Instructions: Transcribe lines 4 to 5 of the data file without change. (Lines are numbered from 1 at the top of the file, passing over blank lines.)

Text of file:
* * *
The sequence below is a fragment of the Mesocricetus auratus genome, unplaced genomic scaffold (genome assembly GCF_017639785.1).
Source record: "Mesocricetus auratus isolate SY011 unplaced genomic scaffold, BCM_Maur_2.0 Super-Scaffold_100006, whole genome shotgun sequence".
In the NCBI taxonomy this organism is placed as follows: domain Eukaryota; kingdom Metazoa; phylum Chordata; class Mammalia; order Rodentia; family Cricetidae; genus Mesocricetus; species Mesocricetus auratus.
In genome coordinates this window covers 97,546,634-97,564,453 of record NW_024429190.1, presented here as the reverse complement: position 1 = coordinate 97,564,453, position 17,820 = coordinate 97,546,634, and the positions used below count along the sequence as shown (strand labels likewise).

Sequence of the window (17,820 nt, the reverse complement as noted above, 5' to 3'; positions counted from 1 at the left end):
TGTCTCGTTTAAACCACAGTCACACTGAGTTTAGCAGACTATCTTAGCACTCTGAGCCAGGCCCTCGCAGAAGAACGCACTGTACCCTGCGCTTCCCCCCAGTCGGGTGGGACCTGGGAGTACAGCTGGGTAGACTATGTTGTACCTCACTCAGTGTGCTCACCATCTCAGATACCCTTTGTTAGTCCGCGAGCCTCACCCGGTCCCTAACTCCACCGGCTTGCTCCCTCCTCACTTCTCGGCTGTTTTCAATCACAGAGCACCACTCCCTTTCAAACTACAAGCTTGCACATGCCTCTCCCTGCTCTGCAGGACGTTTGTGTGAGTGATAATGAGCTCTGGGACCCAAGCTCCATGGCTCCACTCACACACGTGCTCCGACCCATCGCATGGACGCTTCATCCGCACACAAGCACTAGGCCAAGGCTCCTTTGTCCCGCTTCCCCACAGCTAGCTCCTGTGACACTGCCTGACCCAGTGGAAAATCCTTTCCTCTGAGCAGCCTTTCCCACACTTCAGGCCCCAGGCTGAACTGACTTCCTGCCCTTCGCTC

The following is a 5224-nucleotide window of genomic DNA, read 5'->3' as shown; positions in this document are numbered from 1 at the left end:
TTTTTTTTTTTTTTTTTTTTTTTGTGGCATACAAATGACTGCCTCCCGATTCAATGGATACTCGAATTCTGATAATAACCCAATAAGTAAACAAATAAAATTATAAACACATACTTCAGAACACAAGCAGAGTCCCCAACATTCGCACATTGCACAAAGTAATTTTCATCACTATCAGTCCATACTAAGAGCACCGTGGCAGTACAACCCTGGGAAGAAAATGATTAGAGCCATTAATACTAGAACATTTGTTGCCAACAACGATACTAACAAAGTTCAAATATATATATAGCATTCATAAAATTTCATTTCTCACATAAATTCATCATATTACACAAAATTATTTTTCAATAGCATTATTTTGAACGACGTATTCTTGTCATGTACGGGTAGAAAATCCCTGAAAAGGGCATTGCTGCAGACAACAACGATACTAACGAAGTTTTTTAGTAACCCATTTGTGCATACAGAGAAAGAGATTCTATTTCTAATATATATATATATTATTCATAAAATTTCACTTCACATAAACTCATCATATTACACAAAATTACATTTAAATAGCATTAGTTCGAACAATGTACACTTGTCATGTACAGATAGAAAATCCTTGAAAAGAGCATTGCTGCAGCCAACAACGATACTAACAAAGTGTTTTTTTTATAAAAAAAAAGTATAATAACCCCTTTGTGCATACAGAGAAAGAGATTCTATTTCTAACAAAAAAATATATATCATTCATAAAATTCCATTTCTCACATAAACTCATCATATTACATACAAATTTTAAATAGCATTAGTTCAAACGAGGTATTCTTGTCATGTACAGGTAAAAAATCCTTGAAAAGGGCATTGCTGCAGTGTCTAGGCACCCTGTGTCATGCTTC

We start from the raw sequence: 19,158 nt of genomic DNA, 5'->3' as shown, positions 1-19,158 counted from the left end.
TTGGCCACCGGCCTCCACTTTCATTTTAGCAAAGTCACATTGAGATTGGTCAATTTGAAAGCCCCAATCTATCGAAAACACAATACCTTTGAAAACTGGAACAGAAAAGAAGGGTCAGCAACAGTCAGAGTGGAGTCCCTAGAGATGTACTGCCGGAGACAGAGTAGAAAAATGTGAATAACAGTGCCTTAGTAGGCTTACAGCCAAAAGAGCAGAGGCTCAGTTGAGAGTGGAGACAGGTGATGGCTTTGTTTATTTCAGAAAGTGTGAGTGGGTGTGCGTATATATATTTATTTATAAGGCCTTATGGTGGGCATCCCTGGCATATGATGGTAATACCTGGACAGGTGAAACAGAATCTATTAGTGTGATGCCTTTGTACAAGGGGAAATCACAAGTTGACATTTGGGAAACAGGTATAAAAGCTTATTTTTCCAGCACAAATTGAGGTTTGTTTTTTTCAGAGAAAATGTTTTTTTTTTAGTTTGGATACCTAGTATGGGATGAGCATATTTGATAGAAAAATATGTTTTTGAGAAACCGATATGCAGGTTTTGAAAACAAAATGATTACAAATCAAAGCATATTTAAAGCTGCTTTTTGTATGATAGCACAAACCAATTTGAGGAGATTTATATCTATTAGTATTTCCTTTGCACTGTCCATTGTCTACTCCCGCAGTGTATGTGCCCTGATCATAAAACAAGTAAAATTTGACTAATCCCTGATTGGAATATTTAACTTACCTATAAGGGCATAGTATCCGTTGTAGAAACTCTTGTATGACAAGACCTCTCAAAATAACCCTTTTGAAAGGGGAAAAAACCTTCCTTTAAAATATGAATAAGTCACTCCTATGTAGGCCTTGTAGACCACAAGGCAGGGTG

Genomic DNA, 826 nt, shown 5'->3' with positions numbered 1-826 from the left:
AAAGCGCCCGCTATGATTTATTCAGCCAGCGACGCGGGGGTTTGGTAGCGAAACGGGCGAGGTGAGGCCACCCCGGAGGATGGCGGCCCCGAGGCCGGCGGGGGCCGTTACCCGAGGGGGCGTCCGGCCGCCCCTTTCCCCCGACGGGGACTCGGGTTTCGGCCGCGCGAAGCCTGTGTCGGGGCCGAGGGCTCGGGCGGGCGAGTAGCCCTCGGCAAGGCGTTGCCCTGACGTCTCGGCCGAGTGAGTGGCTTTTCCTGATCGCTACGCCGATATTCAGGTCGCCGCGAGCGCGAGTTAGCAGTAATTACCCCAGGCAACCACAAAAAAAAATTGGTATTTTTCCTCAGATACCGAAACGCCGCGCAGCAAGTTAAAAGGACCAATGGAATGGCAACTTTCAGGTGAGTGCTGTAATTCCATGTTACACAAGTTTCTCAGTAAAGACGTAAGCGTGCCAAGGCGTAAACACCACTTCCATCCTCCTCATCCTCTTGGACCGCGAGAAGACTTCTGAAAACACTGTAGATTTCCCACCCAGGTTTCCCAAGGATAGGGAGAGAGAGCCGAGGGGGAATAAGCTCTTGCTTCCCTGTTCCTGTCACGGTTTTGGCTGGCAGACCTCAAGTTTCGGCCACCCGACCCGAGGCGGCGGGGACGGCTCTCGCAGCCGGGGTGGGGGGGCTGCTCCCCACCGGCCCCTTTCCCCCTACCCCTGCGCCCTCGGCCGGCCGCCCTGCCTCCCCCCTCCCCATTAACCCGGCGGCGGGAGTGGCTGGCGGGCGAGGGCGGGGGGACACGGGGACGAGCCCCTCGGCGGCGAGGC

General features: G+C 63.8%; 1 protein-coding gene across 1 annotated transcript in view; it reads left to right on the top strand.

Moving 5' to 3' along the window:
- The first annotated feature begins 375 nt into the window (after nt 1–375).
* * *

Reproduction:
In genome coordinates this window covers 97,546,634-97,564,453 of record NW_024429190.1, presented here as the reverse complement: position 1 = coordinate 97,564,453, position 17,820 = coordinate 97,546,634, and the positions used below count along the sequence as shown (strand labels likewise).

Sequence of the window (17,820 nt, the reverse complement as noted above, 5' to 3'; positions counted from 1 at the left end):